Patron:
The Hon Sir Gerard Brennan AC KBE
former Chief Justice of the High Court of Australia
Conference Committee:
Suri Ratnapala, Professor of Public Law, UQ
Thomas John, Chair, European Focus Group, LCA
Nicholas Aroney, Reader in Law, UQ
Hendryk Flaegel, International Law Section, LCA


Federalism as a political philosophy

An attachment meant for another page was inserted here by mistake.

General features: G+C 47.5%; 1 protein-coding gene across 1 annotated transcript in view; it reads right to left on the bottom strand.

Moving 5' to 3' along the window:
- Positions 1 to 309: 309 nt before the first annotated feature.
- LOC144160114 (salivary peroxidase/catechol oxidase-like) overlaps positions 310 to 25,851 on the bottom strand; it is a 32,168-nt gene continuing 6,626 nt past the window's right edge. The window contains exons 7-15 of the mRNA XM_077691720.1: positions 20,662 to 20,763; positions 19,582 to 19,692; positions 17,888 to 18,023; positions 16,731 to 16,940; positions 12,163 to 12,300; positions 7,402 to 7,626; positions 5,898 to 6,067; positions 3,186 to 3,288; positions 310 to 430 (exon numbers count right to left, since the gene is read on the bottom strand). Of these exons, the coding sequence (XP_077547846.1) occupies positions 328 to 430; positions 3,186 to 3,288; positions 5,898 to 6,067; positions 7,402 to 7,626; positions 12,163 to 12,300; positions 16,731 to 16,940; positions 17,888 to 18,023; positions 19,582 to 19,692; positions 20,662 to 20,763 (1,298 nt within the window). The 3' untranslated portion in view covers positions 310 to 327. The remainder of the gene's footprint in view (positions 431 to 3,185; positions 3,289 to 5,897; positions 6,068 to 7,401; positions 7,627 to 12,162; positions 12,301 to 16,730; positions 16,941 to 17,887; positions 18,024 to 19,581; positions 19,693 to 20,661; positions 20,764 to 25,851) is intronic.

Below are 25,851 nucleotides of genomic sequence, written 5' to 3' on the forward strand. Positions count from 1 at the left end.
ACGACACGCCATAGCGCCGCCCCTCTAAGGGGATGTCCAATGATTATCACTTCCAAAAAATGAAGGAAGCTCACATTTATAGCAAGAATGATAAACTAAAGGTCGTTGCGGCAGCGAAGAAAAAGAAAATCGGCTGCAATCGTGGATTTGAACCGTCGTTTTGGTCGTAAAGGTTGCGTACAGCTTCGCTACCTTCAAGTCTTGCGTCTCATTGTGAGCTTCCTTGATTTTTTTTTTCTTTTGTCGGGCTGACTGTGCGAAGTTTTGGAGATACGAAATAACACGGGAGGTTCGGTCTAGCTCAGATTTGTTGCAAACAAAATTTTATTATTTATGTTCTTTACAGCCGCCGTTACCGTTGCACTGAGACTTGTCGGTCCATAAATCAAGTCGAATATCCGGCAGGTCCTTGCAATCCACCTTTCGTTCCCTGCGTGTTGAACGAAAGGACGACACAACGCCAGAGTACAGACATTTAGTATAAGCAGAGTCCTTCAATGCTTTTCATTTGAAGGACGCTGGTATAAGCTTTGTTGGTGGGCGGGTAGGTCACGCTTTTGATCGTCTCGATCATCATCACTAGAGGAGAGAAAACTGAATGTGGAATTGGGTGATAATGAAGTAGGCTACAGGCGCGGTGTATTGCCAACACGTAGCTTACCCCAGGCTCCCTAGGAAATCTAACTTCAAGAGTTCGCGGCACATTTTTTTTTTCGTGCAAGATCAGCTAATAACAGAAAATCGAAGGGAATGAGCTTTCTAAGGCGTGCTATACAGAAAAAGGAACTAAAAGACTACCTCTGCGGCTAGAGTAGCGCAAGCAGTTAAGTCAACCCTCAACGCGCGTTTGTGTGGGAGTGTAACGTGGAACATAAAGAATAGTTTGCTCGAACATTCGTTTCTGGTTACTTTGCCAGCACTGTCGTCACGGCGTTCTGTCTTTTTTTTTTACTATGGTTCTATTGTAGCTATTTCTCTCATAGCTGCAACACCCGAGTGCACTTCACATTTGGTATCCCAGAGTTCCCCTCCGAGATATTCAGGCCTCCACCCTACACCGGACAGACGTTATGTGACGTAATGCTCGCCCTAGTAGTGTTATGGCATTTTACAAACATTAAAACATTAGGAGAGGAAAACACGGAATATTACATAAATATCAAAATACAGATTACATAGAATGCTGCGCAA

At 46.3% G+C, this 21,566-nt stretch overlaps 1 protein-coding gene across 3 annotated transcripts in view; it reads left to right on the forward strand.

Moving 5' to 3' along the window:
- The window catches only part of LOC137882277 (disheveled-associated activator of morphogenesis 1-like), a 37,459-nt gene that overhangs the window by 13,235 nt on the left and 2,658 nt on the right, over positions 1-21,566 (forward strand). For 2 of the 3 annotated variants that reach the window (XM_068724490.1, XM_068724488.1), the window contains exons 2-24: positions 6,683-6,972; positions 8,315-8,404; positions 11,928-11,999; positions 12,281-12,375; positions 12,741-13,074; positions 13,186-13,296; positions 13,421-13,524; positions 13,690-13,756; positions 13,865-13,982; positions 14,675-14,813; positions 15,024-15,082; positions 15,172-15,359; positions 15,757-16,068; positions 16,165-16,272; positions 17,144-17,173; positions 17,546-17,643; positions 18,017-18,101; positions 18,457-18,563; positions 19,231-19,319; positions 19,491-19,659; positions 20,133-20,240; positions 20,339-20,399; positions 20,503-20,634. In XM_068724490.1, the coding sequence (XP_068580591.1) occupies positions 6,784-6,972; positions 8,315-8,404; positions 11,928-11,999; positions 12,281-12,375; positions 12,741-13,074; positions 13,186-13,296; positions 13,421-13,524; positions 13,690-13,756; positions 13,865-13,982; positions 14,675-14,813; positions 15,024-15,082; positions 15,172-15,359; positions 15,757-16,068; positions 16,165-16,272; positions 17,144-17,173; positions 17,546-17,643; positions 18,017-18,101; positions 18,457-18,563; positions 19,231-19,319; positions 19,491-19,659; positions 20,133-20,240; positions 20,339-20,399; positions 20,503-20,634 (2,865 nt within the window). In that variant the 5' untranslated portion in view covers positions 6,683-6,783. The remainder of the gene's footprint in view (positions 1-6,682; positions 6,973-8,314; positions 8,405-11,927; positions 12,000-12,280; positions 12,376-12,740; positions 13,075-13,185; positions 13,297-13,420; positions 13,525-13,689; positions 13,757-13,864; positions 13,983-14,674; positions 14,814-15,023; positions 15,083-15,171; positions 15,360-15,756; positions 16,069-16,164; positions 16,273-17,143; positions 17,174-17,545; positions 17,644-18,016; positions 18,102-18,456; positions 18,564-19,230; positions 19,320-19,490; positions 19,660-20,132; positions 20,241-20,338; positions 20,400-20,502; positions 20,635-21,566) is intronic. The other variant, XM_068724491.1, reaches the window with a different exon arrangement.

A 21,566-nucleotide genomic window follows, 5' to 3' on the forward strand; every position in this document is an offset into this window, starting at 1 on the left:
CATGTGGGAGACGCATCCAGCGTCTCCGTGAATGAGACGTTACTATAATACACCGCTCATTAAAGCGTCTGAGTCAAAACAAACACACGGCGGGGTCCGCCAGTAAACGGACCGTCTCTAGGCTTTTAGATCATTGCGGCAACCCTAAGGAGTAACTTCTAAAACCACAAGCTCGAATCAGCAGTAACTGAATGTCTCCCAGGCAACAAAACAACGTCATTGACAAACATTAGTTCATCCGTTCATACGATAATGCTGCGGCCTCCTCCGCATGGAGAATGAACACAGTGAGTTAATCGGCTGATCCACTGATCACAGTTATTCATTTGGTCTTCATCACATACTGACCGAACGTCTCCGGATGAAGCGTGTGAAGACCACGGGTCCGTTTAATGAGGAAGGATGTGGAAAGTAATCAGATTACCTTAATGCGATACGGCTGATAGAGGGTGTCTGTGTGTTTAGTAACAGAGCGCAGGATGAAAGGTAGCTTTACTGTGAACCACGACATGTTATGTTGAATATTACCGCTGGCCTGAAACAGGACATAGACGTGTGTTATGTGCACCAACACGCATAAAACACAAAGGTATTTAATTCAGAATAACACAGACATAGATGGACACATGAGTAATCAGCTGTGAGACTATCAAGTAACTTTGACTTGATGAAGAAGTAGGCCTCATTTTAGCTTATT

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The meaning of federalism, as a political movement, and of what constitutes a 'federalist', varies with country and historical context.[citation needed] Movements associated with the establishment or development of federations can be either centralising or decentralising.[citation needed] For example, at the time those nations were being established, factions known as 'federalists' in the United States and Australia were those who advocated th creation of strong central government. Similarly, in European Union politics, federalists are mostly those who seek greater EU integration. In contrast, in Spain and post-war Germany, federal movements have sought decentralisation: the transfer of power from central authorities to local units. In Canada, where Quebec separatism has been a political force for several decades, the 'federalist' force is dedicated to keeping Quebec inside Canada.

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